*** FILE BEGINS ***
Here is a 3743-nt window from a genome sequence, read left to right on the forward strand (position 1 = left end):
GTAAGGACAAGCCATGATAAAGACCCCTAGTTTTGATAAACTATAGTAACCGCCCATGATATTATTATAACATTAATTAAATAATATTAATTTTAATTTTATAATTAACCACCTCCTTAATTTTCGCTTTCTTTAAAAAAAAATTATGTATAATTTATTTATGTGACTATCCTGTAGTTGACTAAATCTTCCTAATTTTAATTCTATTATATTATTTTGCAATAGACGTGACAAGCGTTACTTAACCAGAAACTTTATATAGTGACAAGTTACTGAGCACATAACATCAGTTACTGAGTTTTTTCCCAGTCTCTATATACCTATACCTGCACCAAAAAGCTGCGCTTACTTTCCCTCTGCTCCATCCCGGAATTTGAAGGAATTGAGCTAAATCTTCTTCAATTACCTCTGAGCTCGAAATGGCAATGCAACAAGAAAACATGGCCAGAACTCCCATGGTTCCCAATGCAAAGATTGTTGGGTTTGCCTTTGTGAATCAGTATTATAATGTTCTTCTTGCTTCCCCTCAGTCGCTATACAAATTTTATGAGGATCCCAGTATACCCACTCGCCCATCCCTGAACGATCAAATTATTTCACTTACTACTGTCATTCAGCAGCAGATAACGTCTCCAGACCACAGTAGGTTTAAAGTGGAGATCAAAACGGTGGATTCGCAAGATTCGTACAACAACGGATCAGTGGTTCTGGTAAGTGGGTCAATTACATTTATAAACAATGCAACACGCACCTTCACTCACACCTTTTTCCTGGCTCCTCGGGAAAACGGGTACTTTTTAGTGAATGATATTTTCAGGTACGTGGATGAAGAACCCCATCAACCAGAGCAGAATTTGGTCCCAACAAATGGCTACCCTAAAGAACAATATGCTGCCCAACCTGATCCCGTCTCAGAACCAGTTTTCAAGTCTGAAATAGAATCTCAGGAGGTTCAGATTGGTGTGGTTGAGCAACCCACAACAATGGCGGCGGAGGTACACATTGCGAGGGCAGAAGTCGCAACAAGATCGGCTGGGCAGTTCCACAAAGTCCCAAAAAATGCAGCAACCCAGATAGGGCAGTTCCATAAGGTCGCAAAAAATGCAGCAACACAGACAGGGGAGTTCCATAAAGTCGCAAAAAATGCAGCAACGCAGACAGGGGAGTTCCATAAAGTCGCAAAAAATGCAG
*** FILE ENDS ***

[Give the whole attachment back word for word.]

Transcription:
Here is a 3743-nt window from a genome sequence, read left to right on the forward strand (position 1 = left end):
GTAAGGACAAGCCATGATAAAGACCCCTAGTTTTGATAAACTATAGTAACCGCCCATGATATTATTATAACATTAATTAAATAATATTAATTTTAATTTTATAATTAACCACCTCCTTAATTTTCGCTTTCTTTAAAAAAAAATTATGTATAATTTATTTATGTGACTATCCTGTAGTTGACTAAATCTTCCTAATTTTAATTCTATTATATTATTTTGCAATAGACGTGACAAGCGTTACTTAACCAGAAACTTTATATAGTGACAAGTTACTGAGCACATAACATCAGTTACTGAGTTTTTTCCCAGTCTCTATATACCTATACCTGCACCAAAAAGCTGCGCTTACTTTCCCTCTGCTCCATCCCGGAATTTGAAGGAATTGAGCTAAATCTTCTTCAATTACCTCTGAGCTCGAAATGGCAATGCAACAAGAAAACATGGCCAGAACTCCCATGGTTCCCAATGCAAAGATTGTTGGGTTTGCCTTTGTGAATCAGTATTATAATGTTCTTCTTGCTTCCCCTCAGTCGCTATACAAATTTTATGAGGATCCCAGTATACCCACTCGCCCATCCCTGAACGATCAAATTATTTCACTTACTACTGTCATTCAGCAGCAGATAACGTCTCCAGACCACAGTAGGTTTAAAGTGGAGATCAAAACGGTGGATTCGCAAGATTCGTACAACAACGGATCAGTGGTTCTGGTAAGTGGGTCAATTACATTTATAAACAATGCAACACGCACCTTCACTCACACCTTTTTCCTGGCTCCTCGGGAAAACGGGTACTTTTTAGTGAATGATATTTTCAGGTACGTGGATGAAGAACCCCATCAACCAGAGCAGAATTTGGTCCCAACAAATGGCTACCCTAAAGAACAATATGCTGCCCAACCTGATCCCGTCTCAGAACCAGTTTTCAAGTCTGAAATAGAATCTCAGGAGGTTCAGATTGGTGTGGTTGAGCAACCCACAACAATGGCGGCGGAGGTACACATTGCGAGGGCAGAAGTCGCAACAAGATCGGCTGGGCAGTTCCACAAAGTCCCAAAAAATGCAGCAACCCAGATAGGGCAGTTCCATAAGGTCGCAAAAAATGCAGCAACACAGACAGGGGAGTTCCATAAAGTCGCAAAAAATGCAGCAACGCAGACAGGGGAGTTCCATAAAGTCGCAAAAAATGCAG